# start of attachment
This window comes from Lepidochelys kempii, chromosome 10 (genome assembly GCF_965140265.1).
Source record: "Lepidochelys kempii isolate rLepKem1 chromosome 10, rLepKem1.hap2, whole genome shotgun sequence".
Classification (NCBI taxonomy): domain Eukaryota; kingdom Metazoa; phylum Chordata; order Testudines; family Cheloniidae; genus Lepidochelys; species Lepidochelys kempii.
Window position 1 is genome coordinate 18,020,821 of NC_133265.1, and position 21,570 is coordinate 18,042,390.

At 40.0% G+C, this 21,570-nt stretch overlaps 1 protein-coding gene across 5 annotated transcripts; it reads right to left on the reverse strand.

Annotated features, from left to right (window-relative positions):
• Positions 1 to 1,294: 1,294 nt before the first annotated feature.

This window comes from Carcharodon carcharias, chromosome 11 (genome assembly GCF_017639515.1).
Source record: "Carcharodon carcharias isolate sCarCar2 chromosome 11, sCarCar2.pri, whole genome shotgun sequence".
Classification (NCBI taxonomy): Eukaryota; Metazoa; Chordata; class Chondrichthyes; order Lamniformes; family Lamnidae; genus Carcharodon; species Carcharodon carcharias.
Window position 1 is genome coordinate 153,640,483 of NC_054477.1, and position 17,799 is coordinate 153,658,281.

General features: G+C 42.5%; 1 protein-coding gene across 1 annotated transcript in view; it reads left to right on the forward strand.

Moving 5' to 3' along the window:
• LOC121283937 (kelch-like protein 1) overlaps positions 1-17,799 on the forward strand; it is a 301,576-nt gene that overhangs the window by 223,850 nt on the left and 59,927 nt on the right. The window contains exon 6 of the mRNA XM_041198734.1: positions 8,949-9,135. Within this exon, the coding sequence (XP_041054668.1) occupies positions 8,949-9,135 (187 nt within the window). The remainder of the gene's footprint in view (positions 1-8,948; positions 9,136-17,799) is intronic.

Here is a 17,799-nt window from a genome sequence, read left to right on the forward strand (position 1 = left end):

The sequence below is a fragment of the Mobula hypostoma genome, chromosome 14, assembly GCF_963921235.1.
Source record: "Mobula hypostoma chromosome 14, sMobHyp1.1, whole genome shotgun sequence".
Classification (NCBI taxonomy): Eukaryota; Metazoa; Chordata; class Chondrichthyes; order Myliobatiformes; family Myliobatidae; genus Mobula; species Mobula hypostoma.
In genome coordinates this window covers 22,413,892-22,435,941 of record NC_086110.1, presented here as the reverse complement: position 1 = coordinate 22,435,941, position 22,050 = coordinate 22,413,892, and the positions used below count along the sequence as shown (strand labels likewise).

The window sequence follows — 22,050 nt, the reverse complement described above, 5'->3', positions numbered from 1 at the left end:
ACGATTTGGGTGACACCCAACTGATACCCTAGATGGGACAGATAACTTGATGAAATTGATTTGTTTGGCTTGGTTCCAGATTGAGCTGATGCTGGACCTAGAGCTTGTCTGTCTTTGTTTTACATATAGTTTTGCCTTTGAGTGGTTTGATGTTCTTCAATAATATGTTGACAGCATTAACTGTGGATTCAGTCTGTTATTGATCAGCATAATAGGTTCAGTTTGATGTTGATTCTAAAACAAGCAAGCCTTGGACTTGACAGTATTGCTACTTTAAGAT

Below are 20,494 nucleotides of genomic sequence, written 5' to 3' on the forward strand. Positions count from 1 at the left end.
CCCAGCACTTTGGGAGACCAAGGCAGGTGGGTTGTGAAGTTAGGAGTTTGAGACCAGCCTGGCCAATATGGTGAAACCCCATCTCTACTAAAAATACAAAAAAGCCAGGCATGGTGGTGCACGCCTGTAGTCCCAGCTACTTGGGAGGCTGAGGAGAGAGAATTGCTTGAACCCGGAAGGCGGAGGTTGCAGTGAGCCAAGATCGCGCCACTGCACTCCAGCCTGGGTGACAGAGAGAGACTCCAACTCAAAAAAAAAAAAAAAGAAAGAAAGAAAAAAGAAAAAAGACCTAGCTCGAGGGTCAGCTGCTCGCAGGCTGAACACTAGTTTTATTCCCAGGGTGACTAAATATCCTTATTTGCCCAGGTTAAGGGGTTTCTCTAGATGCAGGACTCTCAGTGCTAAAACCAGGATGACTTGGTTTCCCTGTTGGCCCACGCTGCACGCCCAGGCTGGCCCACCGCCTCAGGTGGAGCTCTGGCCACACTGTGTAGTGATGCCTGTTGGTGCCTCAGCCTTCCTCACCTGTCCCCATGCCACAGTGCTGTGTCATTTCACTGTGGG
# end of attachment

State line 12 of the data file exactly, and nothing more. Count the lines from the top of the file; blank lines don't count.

General features: G+C 42.5%; 1 protein-coding gene across 1 annotated transcript in view; it reads left to right on the forward strand.